Tuesday, September 16, 2008

Fed loans $85 billion to AIG for 80 percent stake

Oh My God! This is just--wow! Wow! Wow! From the New York Times:

In an extraordinary turn, the Federal Reserve was close to a deal Tuesday night to take a nearly 80 percent stake in the troubled giant insurance company, the American International Group, in exchange for an $85 billion loan, according to people briefed on the negotiations.

All of A.I.G.’s assets would be pledged to secure the loan, these people said, and in return, the Fed would receive warrants that could be exchanged for an ownership stake. Stock of existing shareholders would be diluted, but not wiped out.

A person briefed on the matter said the agreement does not require shareholder approval.

If the Fed takes a controlling stake, it is likely that it would want to replace A.I.G.’s board as well as its chief executive and chairman, Robert B. Willumstad.

The Fed’s action came after Treasury Secretary Henry M. Paulson and Ben S. Bernanke, president of the Federal Reserve, went to Capitol Hill on Tuesday night to meet with House and Senate leaders. Mr. Paulson called the Senate majority leader, Harry Reid, Democrat of Nevada, about 5 p.m. and asked for a meeting in the Senate leader’s office, which began about 6:30 p.m.

The Federal Reserve and Goldman Sachs and JPMorgan Chase had been trying to arrange a $75 billion loan for A.I.G. to stave off the financial crisis caused by complex debt securities and credit default swaps. The Federal Reserve stepped in after it became clear Tuesday afternoon that the banking consortium could not complete the deal in time.

Without the help, A.I.G. was expected to be forced to file for bankruptcy protection.

The need for the loans became necessary after the major credit ratings agencies downgraded A.I.G. late Monday, a move that likely to have forced the company to turn over billions of dollars in collateral to its derivatives trading partners worsening its financial health.

Until this week, it would have been unthinkable for the Federal Reserve to bail out an insurance company, and A.I.G.’s request for help from the Fed of just a few days ago was rebuffed.

But with the prospect of a giant bankruptcy looming — one with unpredictable consequences for the world financial system — the Fed abandoned precedent and agreed to let the money flow.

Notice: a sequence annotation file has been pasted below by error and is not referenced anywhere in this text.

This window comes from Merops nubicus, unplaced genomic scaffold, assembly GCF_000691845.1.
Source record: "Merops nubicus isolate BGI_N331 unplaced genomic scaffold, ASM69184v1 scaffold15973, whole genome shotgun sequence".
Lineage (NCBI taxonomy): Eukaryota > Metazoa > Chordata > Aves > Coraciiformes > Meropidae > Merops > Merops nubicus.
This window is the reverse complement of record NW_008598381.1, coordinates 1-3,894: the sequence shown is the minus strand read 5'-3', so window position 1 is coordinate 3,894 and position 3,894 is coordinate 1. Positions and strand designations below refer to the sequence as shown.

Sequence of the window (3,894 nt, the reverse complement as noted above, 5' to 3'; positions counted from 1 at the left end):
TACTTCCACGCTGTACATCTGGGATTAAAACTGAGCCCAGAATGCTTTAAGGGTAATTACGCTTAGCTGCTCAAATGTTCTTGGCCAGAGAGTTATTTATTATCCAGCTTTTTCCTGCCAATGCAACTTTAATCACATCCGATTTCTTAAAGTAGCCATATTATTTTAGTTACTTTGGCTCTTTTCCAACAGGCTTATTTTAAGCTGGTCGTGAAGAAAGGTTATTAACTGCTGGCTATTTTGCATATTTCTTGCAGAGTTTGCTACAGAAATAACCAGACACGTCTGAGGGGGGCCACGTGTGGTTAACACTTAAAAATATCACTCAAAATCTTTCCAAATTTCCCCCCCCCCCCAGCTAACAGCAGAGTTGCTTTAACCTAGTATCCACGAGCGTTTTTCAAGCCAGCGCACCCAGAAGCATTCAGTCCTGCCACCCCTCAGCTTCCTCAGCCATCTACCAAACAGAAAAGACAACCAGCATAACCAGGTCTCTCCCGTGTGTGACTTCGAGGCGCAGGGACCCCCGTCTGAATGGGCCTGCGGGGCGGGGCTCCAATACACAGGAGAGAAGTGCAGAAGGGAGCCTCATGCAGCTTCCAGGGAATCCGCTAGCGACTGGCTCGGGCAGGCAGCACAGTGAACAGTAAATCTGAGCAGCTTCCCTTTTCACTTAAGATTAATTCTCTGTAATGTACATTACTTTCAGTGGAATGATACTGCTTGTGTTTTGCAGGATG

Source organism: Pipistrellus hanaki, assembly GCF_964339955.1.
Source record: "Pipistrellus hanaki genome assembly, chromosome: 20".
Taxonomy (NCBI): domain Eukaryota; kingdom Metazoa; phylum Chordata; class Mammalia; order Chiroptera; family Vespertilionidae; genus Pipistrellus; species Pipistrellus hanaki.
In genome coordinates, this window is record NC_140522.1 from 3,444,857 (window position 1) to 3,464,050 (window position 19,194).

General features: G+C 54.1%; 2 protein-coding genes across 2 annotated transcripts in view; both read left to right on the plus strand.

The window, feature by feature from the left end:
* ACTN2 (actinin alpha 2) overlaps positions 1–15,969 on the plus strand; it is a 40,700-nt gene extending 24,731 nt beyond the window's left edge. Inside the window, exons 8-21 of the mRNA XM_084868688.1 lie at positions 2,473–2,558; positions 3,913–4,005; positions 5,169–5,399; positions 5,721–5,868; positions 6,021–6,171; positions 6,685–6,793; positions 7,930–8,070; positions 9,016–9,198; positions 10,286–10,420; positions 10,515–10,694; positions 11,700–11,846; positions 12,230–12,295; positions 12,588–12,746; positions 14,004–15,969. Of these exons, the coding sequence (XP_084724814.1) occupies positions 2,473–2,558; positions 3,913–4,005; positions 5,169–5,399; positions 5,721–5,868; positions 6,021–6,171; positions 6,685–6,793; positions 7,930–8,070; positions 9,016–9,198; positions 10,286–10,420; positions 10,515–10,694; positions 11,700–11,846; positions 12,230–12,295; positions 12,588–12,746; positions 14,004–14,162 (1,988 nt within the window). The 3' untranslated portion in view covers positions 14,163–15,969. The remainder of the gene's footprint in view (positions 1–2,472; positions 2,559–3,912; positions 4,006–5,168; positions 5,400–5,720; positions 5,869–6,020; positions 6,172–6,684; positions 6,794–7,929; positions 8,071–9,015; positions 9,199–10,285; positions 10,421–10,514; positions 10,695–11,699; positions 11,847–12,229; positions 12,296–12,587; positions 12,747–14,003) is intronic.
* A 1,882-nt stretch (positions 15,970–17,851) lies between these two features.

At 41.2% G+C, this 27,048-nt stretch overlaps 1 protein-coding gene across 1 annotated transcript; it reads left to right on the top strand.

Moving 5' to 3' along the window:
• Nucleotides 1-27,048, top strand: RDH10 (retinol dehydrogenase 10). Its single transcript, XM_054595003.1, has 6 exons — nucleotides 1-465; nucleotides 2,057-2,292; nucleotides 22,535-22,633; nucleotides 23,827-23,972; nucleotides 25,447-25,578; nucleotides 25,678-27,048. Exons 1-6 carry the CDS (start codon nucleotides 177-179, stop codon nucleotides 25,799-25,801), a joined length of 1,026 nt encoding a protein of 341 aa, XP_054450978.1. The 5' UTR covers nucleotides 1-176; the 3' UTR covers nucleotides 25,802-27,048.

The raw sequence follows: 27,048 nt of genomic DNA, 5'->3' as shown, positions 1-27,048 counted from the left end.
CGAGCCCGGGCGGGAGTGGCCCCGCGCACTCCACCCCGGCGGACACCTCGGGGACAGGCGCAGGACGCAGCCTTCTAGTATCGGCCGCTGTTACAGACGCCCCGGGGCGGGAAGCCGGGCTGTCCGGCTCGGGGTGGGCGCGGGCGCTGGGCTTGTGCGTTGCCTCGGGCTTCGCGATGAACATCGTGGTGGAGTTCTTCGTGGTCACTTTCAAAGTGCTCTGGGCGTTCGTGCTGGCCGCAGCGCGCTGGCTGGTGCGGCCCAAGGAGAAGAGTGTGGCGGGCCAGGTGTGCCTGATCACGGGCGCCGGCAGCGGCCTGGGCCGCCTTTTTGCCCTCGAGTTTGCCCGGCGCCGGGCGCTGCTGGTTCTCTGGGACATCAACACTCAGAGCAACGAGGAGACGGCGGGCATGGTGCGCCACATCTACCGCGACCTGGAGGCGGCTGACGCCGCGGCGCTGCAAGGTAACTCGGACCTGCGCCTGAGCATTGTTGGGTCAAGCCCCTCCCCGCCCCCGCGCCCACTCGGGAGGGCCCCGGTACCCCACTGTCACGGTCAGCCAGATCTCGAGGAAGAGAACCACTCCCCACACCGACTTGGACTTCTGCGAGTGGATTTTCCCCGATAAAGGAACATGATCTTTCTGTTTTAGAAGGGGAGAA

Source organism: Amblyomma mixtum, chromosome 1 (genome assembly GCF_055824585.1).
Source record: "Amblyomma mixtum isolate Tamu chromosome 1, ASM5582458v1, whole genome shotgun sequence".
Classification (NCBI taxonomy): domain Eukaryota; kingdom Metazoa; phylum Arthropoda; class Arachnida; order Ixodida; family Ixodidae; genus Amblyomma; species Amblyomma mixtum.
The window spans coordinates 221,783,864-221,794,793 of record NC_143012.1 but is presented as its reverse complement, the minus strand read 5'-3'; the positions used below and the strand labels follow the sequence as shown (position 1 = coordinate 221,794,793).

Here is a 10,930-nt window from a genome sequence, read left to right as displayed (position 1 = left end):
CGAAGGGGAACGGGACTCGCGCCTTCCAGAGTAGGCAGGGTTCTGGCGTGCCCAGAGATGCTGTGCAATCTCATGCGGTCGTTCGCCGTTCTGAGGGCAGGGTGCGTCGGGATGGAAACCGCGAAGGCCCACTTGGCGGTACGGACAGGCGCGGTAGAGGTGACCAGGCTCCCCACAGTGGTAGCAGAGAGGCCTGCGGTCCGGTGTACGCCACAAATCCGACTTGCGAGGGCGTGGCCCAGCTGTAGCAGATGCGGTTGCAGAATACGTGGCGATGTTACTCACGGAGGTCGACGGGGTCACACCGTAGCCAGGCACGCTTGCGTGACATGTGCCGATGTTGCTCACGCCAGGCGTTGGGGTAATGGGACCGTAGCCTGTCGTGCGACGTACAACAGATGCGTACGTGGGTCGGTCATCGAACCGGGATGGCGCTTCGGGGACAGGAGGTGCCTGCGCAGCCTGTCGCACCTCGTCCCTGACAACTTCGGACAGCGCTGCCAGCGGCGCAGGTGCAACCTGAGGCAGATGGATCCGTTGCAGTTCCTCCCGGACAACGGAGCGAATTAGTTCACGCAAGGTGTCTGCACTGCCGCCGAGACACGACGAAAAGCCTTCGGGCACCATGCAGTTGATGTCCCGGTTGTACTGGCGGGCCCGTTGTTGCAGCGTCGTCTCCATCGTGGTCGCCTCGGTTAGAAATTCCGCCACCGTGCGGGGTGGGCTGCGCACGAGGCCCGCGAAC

Attending the meeting on the Capitol Hill were Democratic Senate leaders that included Charles E. Schumer of New York, Richard J. Durbin of Illinois, Christopher J. Dodd of Connecticut and Kent Conrad of North Dakota A contingent of Republicans was led by Mitch McConnell of Kentucky, the minority leader, and included Richard C. Shelby of Alabama, Jon Kyl of Arizona and Judd Gregg of New Hampshire. House leaders included John Boehner of Ohio, the Republican leader; Spencer Bachus, Republican of Alabama; and Barney Frank, Democrat of Massachusetts. Members of the leaders’ staffs were asked to leave the meeting shortly after it began.

I don't know where to begin--this is so unprecedented. The U.S. government has taken control of a major Wall Street insurance and investment corporation. The first quick comment I can see is that if the Fed takes control of AIG, then you can bet that the board and AIG's CEO, Robert B. Willumstad, will be fired. I'd say fire the board and Willumstad now, and don't allow Willumstad to walk away with his golden parachute.

The second comment I have is who will be next? By taking control of AIG, the Fed is now telling Wall Street that if you go bankrupt due to the subprime mortgage mess, we will bail you out and take control of your investment firm. So who will be the next company in the Fed's new investment portfolio? Will Washington Mutual become the next casualty to be taken over by the Fed? Will Citigroup become the next casualty?

I found this U.S. News and World Report story, showing the top ten biggest U.S. banks that have gone into failure:

1. Continental Illinois National Bank and Trust, Chicago (1984)
Total assets: $40.0 billion

2. First Republic Bank, Dallas (1988)
Total assets: $32.5 billion

3. American S&LA, Stockton, Calif. (1988)
Total assets: $30.2 billion

4. Bank of New England, Boston (1991)
Total assets: $21.7 billion

5. MCorp, Dallas (1989)
Total assets: $18.5 billion

6. Gibraltar Savings, Simi Valley, Calif. (1989)
Total assets: $15.1 billion

7. First City Bancorporation, Houston (1988)
Total assets: $13.0 billion

8. Homefed Bank, San Diego (1992)
Total assets: $12.2 billion

9. Southeast Bank, Miami (1991)
Total assets: $11.0 billion

10. Goldome, Buffalo (1991)
Total assets: $9.9 billion

Continental Illinois National Bank and Trust was seized by the Fed in 1984 with total assets of $40 billion. American Income Group has total assets of over $1 trillion dollars. This is huge. And we're not even through with the financials reporting write-downs and losses due to the subprime mortgage collapse.

How many more banks are going to fail? How many more banks will the Fed take control of?

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